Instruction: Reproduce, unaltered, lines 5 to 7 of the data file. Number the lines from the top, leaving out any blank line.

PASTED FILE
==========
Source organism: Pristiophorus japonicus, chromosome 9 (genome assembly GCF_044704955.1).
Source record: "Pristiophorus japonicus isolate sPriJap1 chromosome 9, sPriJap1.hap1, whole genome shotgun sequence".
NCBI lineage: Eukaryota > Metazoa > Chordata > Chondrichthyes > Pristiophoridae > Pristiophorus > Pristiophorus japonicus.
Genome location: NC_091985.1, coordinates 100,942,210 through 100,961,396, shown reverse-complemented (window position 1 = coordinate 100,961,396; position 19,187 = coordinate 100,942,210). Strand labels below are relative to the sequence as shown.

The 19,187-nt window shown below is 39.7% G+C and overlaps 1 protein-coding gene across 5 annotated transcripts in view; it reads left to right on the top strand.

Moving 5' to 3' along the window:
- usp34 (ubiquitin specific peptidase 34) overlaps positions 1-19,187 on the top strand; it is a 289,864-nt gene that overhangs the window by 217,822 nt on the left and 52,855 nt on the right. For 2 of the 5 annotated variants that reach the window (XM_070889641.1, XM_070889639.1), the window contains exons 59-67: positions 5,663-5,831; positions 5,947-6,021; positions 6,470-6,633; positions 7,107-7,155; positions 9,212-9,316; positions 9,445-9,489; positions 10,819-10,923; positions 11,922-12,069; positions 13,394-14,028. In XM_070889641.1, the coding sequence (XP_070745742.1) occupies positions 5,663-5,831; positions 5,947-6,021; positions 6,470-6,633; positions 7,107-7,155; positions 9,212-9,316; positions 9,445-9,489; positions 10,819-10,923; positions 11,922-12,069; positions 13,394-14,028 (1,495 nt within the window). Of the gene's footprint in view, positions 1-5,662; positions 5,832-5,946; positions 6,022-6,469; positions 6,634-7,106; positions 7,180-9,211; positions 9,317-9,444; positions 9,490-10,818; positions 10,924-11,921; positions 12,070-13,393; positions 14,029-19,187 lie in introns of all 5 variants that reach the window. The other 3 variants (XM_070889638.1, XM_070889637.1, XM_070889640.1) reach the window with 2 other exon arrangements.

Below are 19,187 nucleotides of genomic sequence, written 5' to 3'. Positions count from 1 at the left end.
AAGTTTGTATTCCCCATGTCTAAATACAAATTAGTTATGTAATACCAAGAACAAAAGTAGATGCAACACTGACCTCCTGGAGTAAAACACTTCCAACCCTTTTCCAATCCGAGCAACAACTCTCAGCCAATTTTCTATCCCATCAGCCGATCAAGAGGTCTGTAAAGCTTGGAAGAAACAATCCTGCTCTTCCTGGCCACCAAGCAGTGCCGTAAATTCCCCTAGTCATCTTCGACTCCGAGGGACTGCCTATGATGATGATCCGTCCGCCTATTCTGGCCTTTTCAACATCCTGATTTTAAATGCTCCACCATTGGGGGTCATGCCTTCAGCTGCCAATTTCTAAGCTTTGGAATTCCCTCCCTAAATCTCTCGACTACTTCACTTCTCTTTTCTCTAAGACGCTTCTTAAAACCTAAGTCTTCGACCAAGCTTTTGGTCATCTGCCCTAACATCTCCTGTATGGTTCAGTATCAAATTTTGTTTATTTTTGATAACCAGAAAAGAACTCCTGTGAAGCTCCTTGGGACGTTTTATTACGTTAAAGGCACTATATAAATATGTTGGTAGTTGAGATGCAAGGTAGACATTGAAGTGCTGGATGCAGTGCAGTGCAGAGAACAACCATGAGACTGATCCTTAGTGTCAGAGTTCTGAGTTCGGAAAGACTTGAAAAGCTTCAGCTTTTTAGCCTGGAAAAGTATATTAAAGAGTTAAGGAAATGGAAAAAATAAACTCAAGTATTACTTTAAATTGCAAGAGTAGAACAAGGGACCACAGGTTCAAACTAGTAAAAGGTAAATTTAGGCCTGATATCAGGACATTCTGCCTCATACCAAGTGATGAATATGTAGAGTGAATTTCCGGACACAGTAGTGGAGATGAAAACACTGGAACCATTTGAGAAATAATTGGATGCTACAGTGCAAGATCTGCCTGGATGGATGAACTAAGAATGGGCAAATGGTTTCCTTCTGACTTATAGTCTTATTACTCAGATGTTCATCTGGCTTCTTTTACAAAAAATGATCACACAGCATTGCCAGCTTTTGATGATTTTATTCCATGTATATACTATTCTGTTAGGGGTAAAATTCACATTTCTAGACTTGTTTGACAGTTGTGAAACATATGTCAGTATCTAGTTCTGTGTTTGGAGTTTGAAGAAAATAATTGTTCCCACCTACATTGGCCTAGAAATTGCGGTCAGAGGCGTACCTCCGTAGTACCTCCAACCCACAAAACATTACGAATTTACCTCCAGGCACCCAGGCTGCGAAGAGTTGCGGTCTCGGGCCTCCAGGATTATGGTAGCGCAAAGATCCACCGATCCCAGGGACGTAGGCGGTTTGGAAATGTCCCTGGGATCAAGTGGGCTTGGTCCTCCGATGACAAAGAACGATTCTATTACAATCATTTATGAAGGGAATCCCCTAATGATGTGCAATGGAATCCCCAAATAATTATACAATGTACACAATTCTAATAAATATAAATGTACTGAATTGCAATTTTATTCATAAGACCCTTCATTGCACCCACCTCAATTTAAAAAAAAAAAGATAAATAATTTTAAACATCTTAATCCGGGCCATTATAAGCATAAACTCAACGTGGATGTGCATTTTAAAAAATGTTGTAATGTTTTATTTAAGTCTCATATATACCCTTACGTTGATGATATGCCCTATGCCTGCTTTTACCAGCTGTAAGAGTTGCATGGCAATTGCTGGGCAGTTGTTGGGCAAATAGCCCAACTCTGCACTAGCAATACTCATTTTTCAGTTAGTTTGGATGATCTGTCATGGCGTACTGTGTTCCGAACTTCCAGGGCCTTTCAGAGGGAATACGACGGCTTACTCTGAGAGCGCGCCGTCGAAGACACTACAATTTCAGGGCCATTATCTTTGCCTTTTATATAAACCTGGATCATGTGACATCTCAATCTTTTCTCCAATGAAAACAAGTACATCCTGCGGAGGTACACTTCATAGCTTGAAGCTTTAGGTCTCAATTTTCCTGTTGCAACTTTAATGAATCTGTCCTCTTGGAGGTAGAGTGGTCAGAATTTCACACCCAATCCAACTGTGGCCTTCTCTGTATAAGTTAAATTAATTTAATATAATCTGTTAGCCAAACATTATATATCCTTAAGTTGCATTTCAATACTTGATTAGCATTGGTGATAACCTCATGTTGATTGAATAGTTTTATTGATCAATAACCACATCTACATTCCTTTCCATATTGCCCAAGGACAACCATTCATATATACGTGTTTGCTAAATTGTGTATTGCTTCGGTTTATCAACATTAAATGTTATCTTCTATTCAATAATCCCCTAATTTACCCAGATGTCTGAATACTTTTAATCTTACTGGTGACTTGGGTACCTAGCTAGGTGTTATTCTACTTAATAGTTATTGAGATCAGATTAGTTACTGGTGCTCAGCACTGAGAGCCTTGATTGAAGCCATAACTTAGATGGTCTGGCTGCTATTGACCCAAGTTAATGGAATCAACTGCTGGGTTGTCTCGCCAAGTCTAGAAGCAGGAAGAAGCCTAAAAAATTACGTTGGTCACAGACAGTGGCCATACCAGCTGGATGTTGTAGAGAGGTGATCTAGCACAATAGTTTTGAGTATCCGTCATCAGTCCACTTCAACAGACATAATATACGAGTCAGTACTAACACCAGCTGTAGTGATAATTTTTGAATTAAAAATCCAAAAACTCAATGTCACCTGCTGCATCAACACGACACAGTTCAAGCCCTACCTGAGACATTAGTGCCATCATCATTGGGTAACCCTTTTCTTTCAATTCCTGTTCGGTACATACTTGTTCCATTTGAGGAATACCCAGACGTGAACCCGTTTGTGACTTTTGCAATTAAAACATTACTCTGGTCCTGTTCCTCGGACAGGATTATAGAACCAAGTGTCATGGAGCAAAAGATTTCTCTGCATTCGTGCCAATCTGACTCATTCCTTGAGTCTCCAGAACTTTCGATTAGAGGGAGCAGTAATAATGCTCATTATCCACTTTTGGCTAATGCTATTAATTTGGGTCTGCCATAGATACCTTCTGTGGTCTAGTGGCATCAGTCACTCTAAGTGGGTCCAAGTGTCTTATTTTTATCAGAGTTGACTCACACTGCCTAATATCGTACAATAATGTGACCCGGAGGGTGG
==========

The 19,187-nt window shown below is 39.7% G+C and overlaps 1 protein-coding gene across 5 annotated transcripts in view; it reads left to right on the top strand.

Moving 5' to 3' along the window:
- usp34 (ubiquitin specific peptidase 34) overlaps positions 1-19,187 on the top strand; it is a 289,864-nt gene that overhangs the window by 217,822 nt on the left and 52,855 nt on the right. For 2 of the 5 annotated variants that reach the window (XM_070889641.1, XM_070889639.1), the window contains exons 59-67: positions 5,663-5,831; positions 5,947-6,021; positions 6,470-6,633; positions 7,107-7,155; positions 9,212-9,316; positions 9,445-9,489; positions 10,819-10,923; positions 11,922-12,069; positions 13,394-14,028. In XM_070889641.1, the coding sequence (XP_070745742.1) occupies positions 5,663-5,831; positions 5,947-6,021; positions 6,470-6,633; positions 7,107-7,155; positions 9,212-9,316; positions 9,445-9,489; positions 10,819-10,923; positions 11,922-12,069; positions 13,394-14,028 (1,495 nt within the window). Of the gene's footprint in view, positions 1-5,662; positions 5,832-5,946; positions 6,022-6,469; positions 6,634-7,106; positions 7,180-9,211; positions 9,317-9,444; positions 9,490-10,818; positions 10,924-11,921; positions 12,070-13,393; positions 14,029-19,187 lie in introns of all 5 variants that reach the window. The other 3 variants (XM_070889638.1, XM_070889637.1, XM_070889640.1) reach the window with 2 other exon arrangements.